Maxwell Forton, Preservation Archaeology Field School Student
A lesson quickly learned: not every excavation is going to unearth the find of the century. All too often, a unit is going to fail to meet your hopes and expectations. My group’s excavations atop the hill overlooking the Dinwiddie site failed to yield the preserved architecture that we had been hoping to find. Useful data were gleaned despite our disappointment, however.
Last year’s excavation unit atop the hill revealed what appeared to be the floor surface of a structure. Our goal for this field season was to follow up on this possibility of preserved architecture by opening up adjacent units. From these new units we hoped to gauge the nature of the architecture atop the hill and whether there were any clear signs of Kayenta influence. With these objectives in mind, we laid out our first unit and began digging.
At first, the signs that we were indeed excavating an architectural feature seemed positive. Our screens were revealing a fair number of pottery sherds, animal bones, projectile points, shell beads, cultural turquoise, and a terminated quartz crystal. Additionally, our first unit appeared to end at a compacted sand floor and a possible wall separating the artifact-rich fill and sterile sand. With these encouraging signs, we opened up an adjacent second unit.
As we dug the unit down, though, we began to realize that our unit did not hold the pristine architecture we sought. Despite a continuation of artifacts and a few pieces of plaster, our unit failed to produce further signs of architecture. A closer look proved that the floor we believed to be architectural was actually created by natural deposition, and the trash fill was the tumbled creation of a bulldozer. An untrained person probably investigated the site in the 1950s, removing any traces of remaining architecture atop the hill.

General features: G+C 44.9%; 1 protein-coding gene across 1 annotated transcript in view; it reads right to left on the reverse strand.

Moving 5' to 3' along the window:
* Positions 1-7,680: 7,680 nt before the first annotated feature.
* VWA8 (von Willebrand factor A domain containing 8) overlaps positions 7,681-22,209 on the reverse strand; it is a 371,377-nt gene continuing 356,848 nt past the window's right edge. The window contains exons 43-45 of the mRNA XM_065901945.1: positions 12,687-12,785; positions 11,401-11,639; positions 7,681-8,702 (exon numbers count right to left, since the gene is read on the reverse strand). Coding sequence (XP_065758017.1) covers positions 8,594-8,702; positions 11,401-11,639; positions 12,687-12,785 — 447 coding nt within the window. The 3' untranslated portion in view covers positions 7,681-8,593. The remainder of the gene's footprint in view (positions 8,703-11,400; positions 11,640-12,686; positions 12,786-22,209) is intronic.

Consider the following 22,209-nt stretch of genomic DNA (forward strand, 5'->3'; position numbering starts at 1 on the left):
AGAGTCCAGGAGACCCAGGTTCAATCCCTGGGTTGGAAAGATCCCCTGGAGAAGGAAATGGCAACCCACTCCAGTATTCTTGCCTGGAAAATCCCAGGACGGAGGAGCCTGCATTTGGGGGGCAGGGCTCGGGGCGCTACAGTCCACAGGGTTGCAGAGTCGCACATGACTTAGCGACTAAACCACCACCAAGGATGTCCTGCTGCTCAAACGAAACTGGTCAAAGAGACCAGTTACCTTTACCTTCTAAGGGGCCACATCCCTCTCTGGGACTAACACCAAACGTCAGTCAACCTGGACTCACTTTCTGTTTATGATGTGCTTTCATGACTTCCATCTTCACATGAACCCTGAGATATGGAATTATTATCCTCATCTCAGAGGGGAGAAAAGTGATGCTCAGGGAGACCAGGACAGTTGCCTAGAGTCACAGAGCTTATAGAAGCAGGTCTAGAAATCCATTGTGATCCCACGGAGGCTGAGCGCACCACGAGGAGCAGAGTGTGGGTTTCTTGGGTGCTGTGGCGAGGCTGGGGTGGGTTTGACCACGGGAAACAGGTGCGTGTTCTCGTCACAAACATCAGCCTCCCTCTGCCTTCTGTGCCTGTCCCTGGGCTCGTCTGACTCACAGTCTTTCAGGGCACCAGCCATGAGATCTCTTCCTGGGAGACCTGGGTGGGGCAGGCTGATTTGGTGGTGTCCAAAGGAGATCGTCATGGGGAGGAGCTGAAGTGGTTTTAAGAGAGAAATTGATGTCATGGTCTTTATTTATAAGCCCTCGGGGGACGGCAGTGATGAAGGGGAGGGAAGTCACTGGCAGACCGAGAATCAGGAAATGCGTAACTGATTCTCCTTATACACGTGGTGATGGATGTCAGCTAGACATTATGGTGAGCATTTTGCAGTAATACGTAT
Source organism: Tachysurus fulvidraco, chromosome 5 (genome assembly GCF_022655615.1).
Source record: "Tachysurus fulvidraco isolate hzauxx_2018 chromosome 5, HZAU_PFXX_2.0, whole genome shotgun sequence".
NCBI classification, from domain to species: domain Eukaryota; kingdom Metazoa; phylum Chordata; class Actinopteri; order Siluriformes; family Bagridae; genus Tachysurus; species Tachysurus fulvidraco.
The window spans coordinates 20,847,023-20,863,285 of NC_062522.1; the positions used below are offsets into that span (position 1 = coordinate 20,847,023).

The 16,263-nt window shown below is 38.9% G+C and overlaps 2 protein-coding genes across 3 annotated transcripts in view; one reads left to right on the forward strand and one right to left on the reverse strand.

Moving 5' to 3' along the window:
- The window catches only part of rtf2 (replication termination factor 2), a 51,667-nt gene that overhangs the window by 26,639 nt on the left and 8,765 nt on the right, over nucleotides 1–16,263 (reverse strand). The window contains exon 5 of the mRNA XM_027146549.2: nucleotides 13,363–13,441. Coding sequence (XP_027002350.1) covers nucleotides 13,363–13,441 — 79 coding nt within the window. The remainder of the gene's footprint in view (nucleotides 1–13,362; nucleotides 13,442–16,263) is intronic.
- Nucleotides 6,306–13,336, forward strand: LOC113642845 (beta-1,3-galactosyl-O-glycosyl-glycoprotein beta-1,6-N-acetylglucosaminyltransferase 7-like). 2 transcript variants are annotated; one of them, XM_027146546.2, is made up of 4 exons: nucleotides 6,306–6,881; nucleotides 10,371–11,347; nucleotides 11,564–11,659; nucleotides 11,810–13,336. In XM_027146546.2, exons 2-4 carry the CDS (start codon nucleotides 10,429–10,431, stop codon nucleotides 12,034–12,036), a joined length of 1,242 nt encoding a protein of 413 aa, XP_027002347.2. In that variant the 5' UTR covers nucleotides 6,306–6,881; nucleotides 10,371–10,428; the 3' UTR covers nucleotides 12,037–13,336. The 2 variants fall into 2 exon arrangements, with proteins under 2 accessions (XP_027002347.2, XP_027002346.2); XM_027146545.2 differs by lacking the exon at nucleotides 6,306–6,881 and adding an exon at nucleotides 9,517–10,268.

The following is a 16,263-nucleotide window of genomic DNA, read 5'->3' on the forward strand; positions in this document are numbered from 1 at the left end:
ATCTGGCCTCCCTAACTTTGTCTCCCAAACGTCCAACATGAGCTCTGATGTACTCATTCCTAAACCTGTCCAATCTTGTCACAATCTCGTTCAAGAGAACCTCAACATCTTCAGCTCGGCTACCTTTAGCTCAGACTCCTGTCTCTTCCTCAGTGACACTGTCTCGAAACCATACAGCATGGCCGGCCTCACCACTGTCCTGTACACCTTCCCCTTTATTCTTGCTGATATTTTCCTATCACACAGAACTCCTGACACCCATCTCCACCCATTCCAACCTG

Although these findings are discouraging, it is important to remember that archaeologists are not in the business of treasure hunting. Just because we didn’t find the pristine artifacts or intact architecture we had hoped for, doesn’t mean that our excavations were a fruitless exercise.
For example, we now know that the hill site was more disturbed than we had believed. Rather than leaving this section of the site to assumption, our excavations determined the degree of disturbance and helped determine research design for future seasons. The artifacts we collected also speak to the nature of the site. We found a few pieces of adobe adhering to a boulder, suggesting that structures had stood upon the hill. Moreover, the ceramics we collected indicate a typical Salado village with no overt signs of Kayenta presence at its founding.